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Prof. Kurt Stoschitzky ,
There are actually “three generations of beta-blockers” with the non-selective, the beta1-selective (“cardioselective”), and the beta-blockers with additional vasodilating effects, the latter showing no adverse metabolic effects any more. And some of the drugs exert additional properties independent of beta-receptors, for example, carvedilol causes vasodilation via inhibition of sympathetic alpha-receptors, nebivolol causes NO-derived vasodilation, sotalol shows antiarrhythmic class III effects, and propranolol inhibits the conversion of thyroxine to triiodothyronine. Therefore, beta-blockers should be recognised as individual substances with their own qualities and used according to the individual features, needs and demands of every single patient.
Beta-blockers are well known to be effective in the treatment of arterial hypertension, coronary artery disease, tachyarrhythmias arterial hypertension and heart failure. Their predominant mechanism of action, i.e., the inhibition of the stimulation of sympathetic beta-adrenoceptors by adrenaline and noradrenaline, is well known all around. and the significant benefits from beta-blockers in reducing cardiovascular end-points result from beta1-blockade.1 Since intrinsic sympathomimetic activity (ISA) detracts from efficacy, beta-blockers with ISA (particularly pindolol, xamoterol and bucindolol) have performed poorly in reducing morbidity and mortality.1 Therefore, beta-blockers with ISA cannot be recommended per se, and this article refers to beta-blockers without ISA.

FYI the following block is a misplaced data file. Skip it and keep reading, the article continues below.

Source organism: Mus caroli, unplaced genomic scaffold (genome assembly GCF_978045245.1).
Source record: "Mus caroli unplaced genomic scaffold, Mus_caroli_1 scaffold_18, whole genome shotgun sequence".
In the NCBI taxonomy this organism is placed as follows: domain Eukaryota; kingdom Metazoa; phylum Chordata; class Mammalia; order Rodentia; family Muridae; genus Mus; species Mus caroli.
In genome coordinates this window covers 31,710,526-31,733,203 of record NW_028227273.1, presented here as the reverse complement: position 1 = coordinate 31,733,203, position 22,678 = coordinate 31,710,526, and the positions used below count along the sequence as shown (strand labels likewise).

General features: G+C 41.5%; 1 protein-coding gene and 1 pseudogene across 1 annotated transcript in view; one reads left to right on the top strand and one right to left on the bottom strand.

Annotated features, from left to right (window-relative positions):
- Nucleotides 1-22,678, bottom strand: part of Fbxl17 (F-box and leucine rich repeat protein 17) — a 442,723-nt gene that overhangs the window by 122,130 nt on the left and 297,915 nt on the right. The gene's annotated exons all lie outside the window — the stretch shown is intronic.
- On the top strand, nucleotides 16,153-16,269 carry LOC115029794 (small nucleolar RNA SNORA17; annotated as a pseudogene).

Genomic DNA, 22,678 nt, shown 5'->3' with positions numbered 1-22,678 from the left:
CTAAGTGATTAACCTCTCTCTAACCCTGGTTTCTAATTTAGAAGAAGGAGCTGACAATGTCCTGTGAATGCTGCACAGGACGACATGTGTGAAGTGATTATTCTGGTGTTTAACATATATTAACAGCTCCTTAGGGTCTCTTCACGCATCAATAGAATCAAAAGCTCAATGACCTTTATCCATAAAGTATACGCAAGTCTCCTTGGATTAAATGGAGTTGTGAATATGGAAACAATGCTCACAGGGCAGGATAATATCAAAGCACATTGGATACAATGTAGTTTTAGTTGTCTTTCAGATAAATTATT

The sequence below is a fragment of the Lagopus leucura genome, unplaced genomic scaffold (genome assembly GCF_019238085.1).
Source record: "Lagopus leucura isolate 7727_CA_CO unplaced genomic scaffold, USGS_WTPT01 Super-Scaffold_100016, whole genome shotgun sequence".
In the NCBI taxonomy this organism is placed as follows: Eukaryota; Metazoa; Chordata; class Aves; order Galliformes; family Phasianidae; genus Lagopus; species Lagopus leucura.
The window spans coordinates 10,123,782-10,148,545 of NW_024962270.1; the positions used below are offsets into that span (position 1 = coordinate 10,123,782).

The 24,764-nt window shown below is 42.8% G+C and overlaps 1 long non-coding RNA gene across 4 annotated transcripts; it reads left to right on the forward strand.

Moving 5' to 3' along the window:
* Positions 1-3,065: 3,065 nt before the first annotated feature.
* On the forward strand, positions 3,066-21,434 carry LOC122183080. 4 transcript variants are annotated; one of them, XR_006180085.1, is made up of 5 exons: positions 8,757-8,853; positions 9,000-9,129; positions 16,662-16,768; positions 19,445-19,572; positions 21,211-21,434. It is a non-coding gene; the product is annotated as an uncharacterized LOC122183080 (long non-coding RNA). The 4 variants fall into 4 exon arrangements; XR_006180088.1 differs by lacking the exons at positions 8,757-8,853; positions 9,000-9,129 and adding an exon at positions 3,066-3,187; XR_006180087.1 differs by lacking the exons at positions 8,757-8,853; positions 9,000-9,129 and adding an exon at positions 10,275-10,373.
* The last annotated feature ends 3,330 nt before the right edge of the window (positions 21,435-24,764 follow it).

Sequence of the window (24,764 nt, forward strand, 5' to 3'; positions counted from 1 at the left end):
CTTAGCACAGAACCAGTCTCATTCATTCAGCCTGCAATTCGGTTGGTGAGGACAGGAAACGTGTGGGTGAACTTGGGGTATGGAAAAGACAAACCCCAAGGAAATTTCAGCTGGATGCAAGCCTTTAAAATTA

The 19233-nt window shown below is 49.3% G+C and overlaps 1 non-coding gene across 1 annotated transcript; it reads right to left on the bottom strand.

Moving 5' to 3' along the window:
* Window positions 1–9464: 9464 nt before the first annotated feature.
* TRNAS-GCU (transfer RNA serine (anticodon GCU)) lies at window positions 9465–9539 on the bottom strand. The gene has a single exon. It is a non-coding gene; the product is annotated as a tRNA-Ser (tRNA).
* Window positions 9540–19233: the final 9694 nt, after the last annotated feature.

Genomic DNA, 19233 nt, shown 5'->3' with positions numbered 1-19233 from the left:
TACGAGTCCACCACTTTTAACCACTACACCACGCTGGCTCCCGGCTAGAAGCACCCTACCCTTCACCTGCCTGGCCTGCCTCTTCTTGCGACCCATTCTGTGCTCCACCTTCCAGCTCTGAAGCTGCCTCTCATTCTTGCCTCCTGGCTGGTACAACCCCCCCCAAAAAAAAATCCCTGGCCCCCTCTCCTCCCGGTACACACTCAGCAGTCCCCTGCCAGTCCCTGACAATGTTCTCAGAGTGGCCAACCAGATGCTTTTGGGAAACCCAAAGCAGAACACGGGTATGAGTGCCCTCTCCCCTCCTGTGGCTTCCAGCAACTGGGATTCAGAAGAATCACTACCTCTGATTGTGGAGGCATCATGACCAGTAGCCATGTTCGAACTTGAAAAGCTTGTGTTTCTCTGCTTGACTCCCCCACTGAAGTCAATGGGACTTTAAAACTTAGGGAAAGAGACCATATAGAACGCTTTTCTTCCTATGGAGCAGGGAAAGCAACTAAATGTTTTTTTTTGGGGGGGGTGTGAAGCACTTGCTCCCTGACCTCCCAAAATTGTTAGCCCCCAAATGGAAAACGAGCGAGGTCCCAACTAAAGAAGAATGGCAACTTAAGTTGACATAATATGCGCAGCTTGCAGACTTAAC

However, there is still a number of marked differences between “the members of the family of beta-blockers”, first of all the fact that there are actually “three generations of beta-blockers” (Table 1), with the 1st generation being non-selective, the 2nd generation being beta1-selective (“cardioselective”), and the 3rd generation showing additional vasodilating effects.